Prison Officers Suspended
Five members of prison staff have been suspended after Woolwich murder suspect Michael Adebolajo lost two teeth when he was restrained in jail.
The 28-year-old was injured at high-security Belmarsh prison in south-east London on Wednesday, where he is being held on suspicion of murdering soldier Lee Rigby.
A Prison Service spokeswoman confirmed the incident was being investigated, adding:
"Five members of prison staff have been suspended while police investigations are ongoing."
The Prison Officers' Association (POA) had earlier hit out at the Ministry of Justice, claiming it had done "little to avoid sensationalist reporting" of what happened.
The union said:
"The POA are aware of an incident that took place on Wednesday July 17, which involved a prisoner being subjected to restraint using approved techniques called Control and Restraint.
"Our members strenuously deny any wrongdoing and the POA will be supporting them legally and emotionally during this difficult time. The use of restraint is only used where necessary when dealing with incidents up and down the country."
It said it will fully co-operate with any police investigation, and expects the officers to be "fully exonerated".
Adebolajo is accused together with Michael Adebowale, 22, of hacking Fusilier Rigby to death near Woolwich Barracks in south-east London on May 22. The pair are due to stand trial at the Old Bailey on November 18.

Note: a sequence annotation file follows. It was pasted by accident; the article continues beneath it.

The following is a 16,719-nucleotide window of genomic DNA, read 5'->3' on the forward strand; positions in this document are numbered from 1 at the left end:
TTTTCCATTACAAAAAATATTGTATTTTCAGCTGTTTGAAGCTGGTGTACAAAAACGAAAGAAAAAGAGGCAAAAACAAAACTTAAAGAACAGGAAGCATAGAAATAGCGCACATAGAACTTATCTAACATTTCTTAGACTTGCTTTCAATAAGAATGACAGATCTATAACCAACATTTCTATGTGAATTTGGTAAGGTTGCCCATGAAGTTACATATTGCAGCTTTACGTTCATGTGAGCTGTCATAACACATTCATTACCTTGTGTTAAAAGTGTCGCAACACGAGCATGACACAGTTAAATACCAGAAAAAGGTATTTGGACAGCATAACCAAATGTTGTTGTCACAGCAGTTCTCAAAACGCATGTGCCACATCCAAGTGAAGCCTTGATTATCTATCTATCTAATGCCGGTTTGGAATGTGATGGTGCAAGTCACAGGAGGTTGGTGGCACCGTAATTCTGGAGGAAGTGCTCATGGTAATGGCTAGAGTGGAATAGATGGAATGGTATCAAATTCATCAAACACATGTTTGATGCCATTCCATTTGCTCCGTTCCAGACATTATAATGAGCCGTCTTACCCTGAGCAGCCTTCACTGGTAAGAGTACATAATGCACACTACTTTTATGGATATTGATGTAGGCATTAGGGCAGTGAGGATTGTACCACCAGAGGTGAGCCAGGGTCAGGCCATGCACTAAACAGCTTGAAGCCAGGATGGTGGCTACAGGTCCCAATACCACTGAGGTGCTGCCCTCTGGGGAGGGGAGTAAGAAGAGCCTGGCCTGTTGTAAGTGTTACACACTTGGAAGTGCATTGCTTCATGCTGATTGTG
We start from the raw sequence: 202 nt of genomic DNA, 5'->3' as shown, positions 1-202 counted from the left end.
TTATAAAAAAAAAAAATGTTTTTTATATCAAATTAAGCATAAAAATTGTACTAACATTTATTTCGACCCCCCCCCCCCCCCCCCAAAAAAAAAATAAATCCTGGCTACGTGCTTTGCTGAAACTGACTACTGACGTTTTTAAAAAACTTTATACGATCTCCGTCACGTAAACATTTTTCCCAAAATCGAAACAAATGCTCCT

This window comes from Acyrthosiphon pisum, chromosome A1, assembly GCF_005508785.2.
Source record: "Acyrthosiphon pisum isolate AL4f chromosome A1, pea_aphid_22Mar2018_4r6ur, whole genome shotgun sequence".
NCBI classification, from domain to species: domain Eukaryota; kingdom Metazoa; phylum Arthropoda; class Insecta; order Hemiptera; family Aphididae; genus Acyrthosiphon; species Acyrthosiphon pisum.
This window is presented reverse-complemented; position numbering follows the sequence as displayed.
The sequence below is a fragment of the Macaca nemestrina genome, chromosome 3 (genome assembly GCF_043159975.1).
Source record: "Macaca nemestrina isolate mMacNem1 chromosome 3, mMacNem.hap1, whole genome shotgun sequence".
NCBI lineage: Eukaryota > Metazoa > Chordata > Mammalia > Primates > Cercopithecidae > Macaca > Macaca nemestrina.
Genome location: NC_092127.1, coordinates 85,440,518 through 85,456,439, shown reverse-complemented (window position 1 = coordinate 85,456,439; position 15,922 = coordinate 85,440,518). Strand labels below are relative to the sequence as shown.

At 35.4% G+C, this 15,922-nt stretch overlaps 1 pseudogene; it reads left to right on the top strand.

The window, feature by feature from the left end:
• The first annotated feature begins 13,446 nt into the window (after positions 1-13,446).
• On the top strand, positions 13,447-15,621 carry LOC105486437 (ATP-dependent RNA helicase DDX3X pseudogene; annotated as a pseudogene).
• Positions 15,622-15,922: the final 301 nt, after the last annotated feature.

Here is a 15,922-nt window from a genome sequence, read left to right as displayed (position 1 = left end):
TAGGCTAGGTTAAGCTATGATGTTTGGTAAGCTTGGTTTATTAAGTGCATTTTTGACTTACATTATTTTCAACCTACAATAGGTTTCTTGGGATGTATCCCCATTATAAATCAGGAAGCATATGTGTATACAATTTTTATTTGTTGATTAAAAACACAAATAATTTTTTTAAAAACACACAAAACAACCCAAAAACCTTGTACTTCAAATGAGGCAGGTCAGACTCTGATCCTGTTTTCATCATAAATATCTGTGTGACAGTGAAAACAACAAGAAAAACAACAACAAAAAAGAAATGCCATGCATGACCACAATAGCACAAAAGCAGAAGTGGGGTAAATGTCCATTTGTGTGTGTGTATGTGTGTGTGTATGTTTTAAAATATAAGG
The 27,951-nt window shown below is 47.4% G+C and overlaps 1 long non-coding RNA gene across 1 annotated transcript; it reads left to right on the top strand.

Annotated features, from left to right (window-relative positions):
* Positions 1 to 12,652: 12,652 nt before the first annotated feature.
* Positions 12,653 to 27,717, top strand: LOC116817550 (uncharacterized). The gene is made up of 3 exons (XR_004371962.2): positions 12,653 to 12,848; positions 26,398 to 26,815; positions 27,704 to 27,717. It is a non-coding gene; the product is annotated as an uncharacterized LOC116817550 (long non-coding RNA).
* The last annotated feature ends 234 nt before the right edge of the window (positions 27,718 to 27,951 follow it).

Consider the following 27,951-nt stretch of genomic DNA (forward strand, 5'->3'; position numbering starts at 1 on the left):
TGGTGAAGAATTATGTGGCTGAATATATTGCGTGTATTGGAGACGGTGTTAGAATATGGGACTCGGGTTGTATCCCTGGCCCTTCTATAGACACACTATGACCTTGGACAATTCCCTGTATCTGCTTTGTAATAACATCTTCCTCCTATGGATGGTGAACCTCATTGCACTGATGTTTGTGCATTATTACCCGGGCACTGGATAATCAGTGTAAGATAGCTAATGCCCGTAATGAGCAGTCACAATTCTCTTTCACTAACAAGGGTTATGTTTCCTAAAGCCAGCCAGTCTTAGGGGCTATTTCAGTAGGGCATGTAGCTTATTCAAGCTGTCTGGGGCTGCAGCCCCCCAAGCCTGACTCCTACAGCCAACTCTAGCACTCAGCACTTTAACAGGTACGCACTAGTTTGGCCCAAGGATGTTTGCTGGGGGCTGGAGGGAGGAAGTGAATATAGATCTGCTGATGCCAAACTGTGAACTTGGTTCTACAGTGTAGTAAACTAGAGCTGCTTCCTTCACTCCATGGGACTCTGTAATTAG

A Metropolitan Police spokesman said:
"We can confirm that an allegation of assault was passed to the Metropolitan Police Service on July 17 by Belmarsh prison. An investigation has been started."
The Prison Service again refused to comment on the detail of what is claimed to have happened.
A spokeswoman said:
"The police are investing an incident that took place at HMP Belmarsh on July 17. It would be inappropriate to comment while the investigation is ongoing."
Peter McParlin, chairman of the Prison Officers Association, accused the Ministry of Justice (MoJ) of over-reacting to the situation.
He told the media:
"We have spoken to our members and on the basis of what our members have told us they have done absolutely nothing wrong.
"We are concerned that the Ministry of Justice have over-reacted due to the notoriety of this prisoner."
Mr McParlin criticised the MoJ for failing to "correct false reporting" of the incident at Belmarsh.
He said restraint techniques were designed to minimise injuries to staff or prisoners "but sometimes there are unforeseen consequences in any violent incident".
Mr McParlin added:
"Some people have the idea that somehow it's a sitcom like Porridge. I'm afraid the reality of the modern prison system is far different from that."